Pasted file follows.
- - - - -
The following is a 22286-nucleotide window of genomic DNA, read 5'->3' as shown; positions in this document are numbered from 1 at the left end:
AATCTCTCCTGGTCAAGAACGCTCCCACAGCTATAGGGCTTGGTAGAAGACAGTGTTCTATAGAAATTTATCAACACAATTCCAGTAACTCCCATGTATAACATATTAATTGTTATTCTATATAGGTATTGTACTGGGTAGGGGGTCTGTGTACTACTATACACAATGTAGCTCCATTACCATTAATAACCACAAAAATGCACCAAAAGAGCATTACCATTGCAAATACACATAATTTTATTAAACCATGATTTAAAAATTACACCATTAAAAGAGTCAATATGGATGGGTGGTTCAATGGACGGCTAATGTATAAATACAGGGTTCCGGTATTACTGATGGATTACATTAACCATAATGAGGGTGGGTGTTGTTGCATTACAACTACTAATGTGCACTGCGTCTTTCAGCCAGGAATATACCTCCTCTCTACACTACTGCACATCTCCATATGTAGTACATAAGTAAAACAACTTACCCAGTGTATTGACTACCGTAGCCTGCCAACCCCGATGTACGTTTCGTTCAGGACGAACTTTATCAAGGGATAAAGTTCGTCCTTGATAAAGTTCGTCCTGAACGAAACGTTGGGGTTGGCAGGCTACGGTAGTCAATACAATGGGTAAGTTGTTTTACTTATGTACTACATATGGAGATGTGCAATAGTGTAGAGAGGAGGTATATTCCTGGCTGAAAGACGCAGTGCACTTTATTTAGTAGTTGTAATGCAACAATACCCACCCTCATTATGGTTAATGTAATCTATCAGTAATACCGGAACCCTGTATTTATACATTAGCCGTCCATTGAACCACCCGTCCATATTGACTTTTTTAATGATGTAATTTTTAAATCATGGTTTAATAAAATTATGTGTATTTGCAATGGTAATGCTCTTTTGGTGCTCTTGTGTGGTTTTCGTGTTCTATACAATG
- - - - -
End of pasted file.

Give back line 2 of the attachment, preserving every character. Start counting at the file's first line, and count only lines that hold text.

AATCTCTCCTGGTCAAGAACGCTCCCACAGCTATAGGGCTTGGTAGAAGACAGTGTTCTATAGAAATTTATCAACACAATTCCAGTAACTCCCATGTATAACATATTAATTGTTATTCTATATAGGTATTGTACTGGGTAGGGGGTCTGTGTACTACTATACACAATGTAGCTCCATTACCATTAATAACCACAAAAATGCACCAAAAGAGCATTACCATTGCAAATACACATAATTTTATTAAACCATGATTTAAAAATTACACCATTAAAAGAGTCAATATGGATGGGTGGTTCAATGGACGGCTAATGTATAAATACAGGGTTCCGGTATTACTGATGGATTACATTAACCATAATGAGGGTGGGTGTTGTTGCATTACAACTACTAATGTGCACTGCGTCTTTCAGCCAGGAATATACCTCCTCTCTACACTACTGCACATCTCCATATGTAGTACATAAGTAAAACAACTTACCCAGTGTATTGACTACCGTAGCCTGCCAACCCCGATGTACGTTTCGTTCAGGACGAACTTTATCAAGGGATAAAGTTCGTCCTTGATAAAGTTCGTCCTGAACGAAACGTTGGGGTTGGCAGGCTACGGTAGTCAATACAATGGGTAAGTTGTTTTACTTATGTACTACATATGGAGATGTGCAATAGTGTAGAGAGGAGGTATATTCCTGGCTGAAAGACGCAGTGCACTTTATTTAGTAGTTGTAATGCAACAATACCCACCCTCATTATGGTTAATGTAATCTATCAGTAATACCGGAACCCTGTATTTATACATTAGCCGTCCATTGAACCACCCGTCCATATTGACTTTTTTAATGATGTAATTTTTAAATCATGGTTTAATAAAATTATGTGTATTTGCAATGGTAATGCTCTTTTGGTGCTCTTGTGTGGTTTTCGTGTTCTATACAATG